On Aug. 17, one month to the day before the launch of Occupy Wall Street, hundreds of student workers from around the world occupied the factory floor of the Hershey's chocolate packing plant in Pennsylvania to expose Hershey’s corporate greed. The students had paid $3,000-6,000 each for a cultural exchange, but became captive laborers for the Hershey’s Corporation instead.
Hershey’s labor recruiter, CETUSA, was exposed in a front-page New York Times story as a temp agency that masquerades as a non-profit while luring students into captive labor through the J-1 visa program.
“You wanted a cultural exchange,” a CETUSA representative told one of the student workers at the Hershey’s plant. “This is America and this is the way we do things here.”
The U.S. State Department certified CETUSA to issue J-1 visas, leading thousands of cultural exchange students into captive labor over the course of years. CETUSA continues to operate in more than 50 countries, and is recruiting now for the next season of work.
Tell the State Department today: Shut CETUSA down!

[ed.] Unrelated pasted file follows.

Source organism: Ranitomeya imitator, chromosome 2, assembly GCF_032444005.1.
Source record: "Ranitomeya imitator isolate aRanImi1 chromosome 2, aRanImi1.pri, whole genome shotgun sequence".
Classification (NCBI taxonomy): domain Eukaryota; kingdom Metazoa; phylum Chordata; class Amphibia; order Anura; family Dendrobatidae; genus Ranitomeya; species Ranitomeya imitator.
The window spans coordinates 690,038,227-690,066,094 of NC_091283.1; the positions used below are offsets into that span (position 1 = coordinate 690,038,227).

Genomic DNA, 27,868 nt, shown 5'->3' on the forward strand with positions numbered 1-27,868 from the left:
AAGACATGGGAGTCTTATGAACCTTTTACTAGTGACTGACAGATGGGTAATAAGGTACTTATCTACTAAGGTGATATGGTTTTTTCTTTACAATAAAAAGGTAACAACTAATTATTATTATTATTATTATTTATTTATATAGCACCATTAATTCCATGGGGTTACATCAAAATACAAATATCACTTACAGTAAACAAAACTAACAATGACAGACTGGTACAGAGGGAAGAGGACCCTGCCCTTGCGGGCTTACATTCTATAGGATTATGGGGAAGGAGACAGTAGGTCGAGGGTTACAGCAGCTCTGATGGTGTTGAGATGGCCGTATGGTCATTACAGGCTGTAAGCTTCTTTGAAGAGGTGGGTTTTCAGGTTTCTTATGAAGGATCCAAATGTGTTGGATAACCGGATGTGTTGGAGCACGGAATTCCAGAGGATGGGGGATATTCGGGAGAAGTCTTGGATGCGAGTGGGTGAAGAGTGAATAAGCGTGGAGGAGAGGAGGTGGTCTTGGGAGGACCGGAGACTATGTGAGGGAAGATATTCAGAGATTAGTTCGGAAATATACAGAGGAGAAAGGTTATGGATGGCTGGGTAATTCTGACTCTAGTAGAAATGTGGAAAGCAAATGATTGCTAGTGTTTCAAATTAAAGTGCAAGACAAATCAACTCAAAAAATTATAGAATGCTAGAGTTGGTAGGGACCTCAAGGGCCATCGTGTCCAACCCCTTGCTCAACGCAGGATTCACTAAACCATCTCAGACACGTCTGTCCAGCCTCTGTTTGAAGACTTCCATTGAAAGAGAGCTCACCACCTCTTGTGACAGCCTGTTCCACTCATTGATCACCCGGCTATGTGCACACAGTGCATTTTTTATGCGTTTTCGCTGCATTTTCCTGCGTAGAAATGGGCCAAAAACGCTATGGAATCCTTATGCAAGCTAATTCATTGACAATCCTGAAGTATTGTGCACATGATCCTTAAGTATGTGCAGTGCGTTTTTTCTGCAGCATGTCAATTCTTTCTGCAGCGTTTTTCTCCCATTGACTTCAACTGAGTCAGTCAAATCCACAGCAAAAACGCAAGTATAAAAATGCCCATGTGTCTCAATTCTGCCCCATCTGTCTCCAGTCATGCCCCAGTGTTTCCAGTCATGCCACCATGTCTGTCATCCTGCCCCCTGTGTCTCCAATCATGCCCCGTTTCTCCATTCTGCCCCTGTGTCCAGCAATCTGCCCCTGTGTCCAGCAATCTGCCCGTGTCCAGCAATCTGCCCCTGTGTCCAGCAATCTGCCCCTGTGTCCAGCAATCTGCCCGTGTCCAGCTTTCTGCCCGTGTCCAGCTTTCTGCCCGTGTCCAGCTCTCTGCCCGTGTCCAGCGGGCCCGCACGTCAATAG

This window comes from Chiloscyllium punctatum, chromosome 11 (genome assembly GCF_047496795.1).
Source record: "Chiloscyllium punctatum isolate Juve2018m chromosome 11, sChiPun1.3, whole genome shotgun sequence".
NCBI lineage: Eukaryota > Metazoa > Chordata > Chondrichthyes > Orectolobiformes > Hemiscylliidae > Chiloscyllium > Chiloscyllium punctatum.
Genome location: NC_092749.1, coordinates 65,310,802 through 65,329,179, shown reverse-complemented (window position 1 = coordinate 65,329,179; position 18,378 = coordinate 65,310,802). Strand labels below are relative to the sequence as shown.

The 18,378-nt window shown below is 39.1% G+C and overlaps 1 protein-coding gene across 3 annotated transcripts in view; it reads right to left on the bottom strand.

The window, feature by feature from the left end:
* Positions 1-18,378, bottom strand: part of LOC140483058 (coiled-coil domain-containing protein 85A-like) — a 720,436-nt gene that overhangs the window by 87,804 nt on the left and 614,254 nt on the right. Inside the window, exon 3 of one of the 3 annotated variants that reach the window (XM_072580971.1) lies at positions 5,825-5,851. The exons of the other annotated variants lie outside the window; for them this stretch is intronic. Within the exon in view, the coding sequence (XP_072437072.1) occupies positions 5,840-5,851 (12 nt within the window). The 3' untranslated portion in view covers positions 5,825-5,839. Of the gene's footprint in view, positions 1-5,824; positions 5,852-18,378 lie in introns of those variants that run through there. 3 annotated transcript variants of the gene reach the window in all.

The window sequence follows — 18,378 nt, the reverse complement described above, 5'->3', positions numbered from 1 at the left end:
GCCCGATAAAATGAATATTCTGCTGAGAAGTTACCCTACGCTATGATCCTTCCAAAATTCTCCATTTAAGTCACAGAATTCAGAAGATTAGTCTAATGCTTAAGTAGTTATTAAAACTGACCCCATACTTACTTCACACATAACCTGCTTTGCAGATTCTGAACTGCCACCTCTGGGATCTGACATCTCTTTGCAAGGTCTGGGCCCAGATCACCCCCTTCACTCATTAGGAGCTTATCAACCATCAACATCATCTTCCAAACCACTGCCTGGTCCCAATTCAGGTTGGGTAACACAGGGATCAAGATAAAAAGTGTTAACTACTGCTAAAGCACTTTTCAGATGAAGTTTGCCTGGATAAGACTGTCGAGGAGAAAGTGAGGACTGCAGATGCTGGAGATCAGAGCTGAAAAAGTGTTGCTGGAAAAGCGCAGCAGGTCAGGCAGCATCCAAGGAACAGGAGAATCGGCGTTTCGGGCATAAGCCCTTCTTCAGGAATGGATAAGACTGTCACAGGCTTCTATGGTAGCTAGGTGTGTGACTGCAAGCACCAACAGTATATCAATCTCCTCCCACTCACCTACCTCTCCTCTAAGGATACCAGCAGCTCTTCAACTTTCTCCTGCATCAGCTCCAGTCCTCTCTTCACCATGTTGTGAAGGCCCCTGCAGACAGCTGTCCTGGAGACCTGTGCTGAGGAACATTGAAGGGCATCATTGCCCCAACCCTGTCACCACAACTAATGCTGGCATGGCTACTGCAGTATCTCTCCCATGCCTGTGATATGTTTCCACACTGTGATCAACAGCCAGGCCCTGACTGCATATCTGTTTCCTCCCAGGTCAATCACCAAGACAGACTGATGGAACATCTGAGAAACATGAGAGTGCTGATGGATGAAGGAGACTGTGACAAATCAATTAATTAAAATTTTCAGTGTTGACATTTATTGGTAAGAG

These students paid $3,000-$6,000 each to come to the U.S. this summer for what they thought would be a cultural exchange program. Instead, they found themselves packing chocolates at the Hershey's plant under brutal conditions, and faced constant threats of retaliation and deportation by CETUSA and its fellow Hershey’s subcontractors.
I am deeply concerned that CETUSA continues to supply student workers from more than 50 countries to U.S. corporations after these revelations.
I ask the U.S. State Department to immediately suspend and revoke CETUSA's right to issue additional J-1 cultural exchange visas, and conduct a thorough and transparent investigation into all allegations of improper conduct by CETUSA, free of interference from CETUSA representatives.